Europe: Brexit turmoil continues

Sectors: all
Key Risks: political stability

On 8 April Britain’s opposition Labour Party said that it would continue talks with the government over a compromise with the ruling Conservatives over Brexit, though it remains likely they will be unable to reach a deal. There are just five days until the UK is due to leave the EU, but Prime Minister Theresa May has requested this be extended. EU leaders are due to meet on 10 April and there is a strong possibility the government and Parliament will not yet have found a way forward on Brexit. A no-deal Brexit on 12 April remains a major risk, although Parliament is expected to finalise passage of a bill that aims to legally rule-out such an eventuality, though it remains doubtful that May would revoke Article 50 without an express demand from Parliament to do so.

MENA: Israeli elections loom as challengers neck and neck in polls

Sectors: all
Key Risks: political stability

Israelis will go to vote in snap elections on 9 April as polls show Prime Minister Benjamin Netanyahu’s Likud Party leading Benny Gantz’s Blue and White Party but that Netanyahu was polling behind Gantz. The election is widely seen as a referendum on the incumbent, who, if he wins will begin his fifth term in power, faciting indictments for fraud and breach of trust. In a bid to appeal to the right, Netanyahu promised to annex Israeli colonies in the West Bank if he is re-elected. Following the vote, coalition building, supervised by Israeli President Reuven Rivlin will begin. No party is likely to achieve a majority. Rallies are likely to be witnessed across the country but election-related violence is not expected to escalate. There is however a risk Hamas could launch rockets from Gaza but fall-out from this will be contained.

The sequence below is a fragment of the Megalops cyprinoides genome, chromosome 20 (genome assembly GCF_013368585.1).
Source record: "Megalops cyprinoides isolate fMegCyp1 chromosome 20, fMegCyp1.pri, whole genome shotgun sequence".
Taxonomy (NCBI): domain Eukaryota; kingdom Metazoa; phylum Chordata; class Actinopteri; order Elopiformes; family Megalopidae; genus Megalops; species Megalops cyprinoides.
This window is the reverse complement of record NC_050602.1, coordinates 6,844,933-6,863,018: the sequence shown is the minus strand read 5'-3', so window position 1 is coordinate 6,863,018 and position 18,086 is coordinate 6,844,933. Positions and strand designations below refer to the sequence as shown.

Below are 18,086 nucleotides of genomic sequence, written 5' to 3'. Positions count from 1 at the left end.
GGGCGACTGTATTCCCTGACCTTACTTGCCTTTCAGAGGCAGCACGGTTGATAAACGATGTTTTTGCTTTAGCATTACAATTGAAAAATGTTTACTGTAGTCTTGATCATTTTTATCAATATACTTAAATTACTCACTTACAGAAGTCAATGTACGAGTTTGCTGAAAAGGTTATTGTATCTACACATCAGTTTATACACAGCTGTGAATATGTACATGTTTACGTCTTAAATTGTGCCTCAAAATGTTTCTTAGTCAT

Sub-Saharan Africa: Soldiers prevent dispersal of anti-government protesters in Sudan

Sectors: all
Key Risks: civil unrest; political instability

In Sudan, soldiers blocked attempts by security forces to forcefully disperse protesters calling for President Omar al-Bashir’s resignation in a third day of sit-in protests outside a compound housing Bashir’s residence and the headquarters of the national intelligence service in Khartoum. The rally, reportedly the largest since anti-government protests began on 19 December, was largely peaceful, although one protester was killed by security forces on 6 April. The ruling NCP has indefinitely postponed a party conference to nominate Bashir as its candidate for the 2020 presidential election, indicating it might field another party stalwart instead. However, Bashir has thus far rejected calls to step down before the end of his current term. The army’s intervention lends credence to reports of crumbling support for Bashir among parts of Sudan’s powerful military. Although security forces have shown relative restraint, the risk of violent escalation remains high.